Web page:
As I look across the modern-day landscape, surrounded by amazing, successful women, I can’t help but think back to the female powerhouses who came before us — women who paved the way, women who were the pioneers of their time. One such woman is the founder of the Girl Scouts, Juliette Gordon Low. More than 100 years ago, Juliette founded the organization under the controversial belief that every girl has the power to change the world. Today, that belief lives on in every troop leader, parent, camp counselor and community member who supports their neighborhood girl scout.

We’ve all seen the cookie stands outside the grocery store or been asked, often more than once, to purchase cookies from girls in our neighborhood. But have you stopped to think what it means to buy a box of Girl Scout Cookies? Or what the girls learn through this process?  Or even how the money will be managed? As the largest girl-led entrepreneurial program in the world, the kind act of buying a box of cookies is much more than simply deciding between a box of Samoas or Thin Mints.

Every box sold empowers girls and helps develop future business and community leaders. The cookie program is giving girls their first taste of entrepreneurship.  It teaches them money management and delivers lessons on goal setting. It’s not always easy to ask friends or family to buy cookies, but the sales process helps girls build independence and self-confidence. Sometimes lessons unfold around persistence and dedication – overcoming disappointment when you get a rejection and moving forward even when you don’t meet your short-term goal. Often in life, these are the most important lessons we can learn.

The Girl Scouts cookie program also empowers girls to make decisions themselves about how the net proceeds from their hard work are utilized. They learn it’s OK to invest in themselves and their troop and are also encouraged to use their money to give back to their community through service projects and donations.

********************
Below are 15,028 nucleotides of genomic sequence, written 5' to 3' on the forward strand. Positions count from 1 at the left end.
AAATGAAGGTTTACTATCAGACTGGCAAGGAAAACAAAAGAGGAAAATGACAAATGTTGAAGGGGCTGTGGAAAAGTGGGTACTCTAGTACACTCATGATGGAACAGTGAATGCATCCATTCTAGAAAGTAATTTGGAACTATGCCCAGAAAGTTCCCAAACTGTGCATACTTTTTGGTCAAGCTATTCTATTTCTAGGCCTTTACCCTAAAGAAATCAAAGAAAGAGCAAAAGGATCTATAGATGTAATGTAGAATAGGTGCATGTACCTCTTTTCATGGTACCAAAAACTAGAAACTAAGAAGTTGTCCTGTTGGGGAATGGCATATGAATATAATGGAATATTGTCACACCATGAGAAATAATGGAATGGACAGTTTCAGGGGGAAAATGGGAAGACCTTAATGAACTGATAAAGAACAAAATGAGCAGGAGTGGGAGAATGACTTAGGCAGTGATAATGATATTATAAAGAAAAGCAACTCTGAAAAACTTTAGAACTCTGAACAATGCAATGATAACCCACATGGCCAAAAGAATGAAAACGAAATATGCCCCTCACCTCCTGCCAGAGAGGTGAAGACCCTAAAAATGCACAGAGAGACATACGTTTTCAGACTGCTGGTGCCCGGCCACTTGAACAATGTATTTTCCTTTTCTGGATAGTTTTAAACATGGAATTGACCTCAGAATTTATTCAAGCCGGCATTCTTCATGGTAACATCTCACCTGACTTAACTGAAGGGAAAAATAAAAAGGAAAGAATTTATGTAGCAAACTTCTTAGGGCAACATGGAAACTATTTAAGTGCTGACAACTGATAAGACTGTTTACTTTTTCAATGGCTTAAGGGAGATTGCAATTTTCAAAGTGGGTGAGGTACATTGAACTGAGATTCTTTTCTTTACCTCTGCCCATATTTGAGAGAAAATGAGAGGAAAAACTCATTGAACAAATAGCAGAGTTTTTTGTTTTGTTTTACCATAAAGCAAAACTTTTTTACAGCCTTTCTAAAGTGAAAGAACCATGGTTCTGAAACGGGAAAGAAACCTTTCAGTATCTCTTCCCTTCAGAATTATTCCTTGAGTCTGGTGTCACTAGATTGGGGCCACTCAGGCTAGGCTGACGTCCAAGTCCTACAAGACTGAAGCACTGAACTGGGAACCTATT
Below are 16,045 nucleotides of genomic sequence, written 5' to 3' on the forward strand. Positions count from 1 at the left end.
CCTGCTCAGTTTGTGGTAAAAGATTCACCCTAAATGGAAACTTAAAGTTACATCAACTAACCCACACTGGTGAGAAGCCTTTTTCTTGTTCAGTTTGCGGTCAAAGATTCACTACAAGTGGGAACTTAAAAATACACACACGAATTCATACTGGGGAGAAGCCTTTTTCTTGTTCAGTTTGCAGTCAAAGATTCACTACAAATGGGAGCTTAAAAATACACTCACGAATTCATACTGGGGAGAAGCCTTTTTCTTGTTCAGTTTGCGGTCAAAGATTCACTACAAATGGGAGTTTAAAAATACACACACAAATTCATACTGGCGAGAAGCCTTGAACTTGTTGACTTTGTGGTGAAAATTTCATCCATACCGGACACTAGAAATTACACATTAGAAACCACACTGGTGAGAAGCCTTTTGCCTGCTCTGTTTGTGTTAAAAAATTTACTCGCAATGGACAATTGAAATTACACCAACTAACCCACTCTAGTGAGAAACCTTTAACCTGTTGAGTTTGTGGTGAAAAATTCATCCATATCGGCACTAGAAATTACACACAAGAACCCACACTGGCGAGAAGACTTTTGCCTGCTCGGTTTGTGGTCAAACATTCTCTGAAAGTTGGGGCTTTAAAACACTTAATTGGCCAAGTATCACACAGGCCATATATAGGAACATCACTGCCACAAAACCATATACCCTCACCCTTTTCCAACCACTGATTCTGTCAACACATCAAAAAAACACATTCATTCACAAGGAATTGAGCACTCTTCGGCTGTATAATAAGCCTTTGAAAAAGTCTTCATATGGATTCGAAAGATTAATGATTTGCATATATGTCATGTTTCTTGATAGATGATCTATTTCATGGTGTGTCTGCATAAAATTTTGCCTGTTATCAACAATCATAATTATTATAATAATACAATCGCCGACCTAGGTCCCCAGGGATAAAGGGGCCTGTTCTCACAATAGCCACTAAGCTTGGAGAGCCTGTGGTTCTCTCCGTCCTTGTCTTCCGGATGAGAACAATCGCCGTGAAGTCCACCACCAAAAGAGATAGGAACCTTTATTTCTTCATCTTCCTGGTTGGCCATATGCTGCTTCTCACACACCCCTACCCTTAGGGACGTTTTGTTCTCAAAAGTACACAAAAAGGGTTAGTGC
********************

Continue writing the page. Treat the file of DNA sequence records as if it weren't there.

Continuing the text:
As an entrepreneur and business leader, I am personally interested in providing motivated girls with the resources they need to become happy, thriving and successful women. It’s this passion that has led me to support the Girl Scouts, an organization that is teaching and inspiring the next generation of female leaders. This year, I am honored to have been named “Cookie Boss” for the Girl Scouts Arizona Cactus-Pine Council and encourage girls – one entrepreneur to another –  as they participate in the cookie program. I also look forward to cheering on their success.

For the past 100+ years, the Girls Scouts have made being a G.I.R.L. (Go-Getter, Innovator, Risk-Taker, Leader) something to be proud of and created a path to success for countless women across the country.

I’m Renee Parsons and I support the G.I.R.L. movement. 


Renee Parsons is the co-founder of The Bob & Renee Parsons Foundation and president of PXG Apparel. A passionate philanthropist, Renee is a member of the global organization Women Moving Millions. She and her husband, Bob Parsons, are Giving Pledge signatories. Renee was named this year’s “Cookie Boss” by the Girl Scouts Arizona Cactus-Pine Council.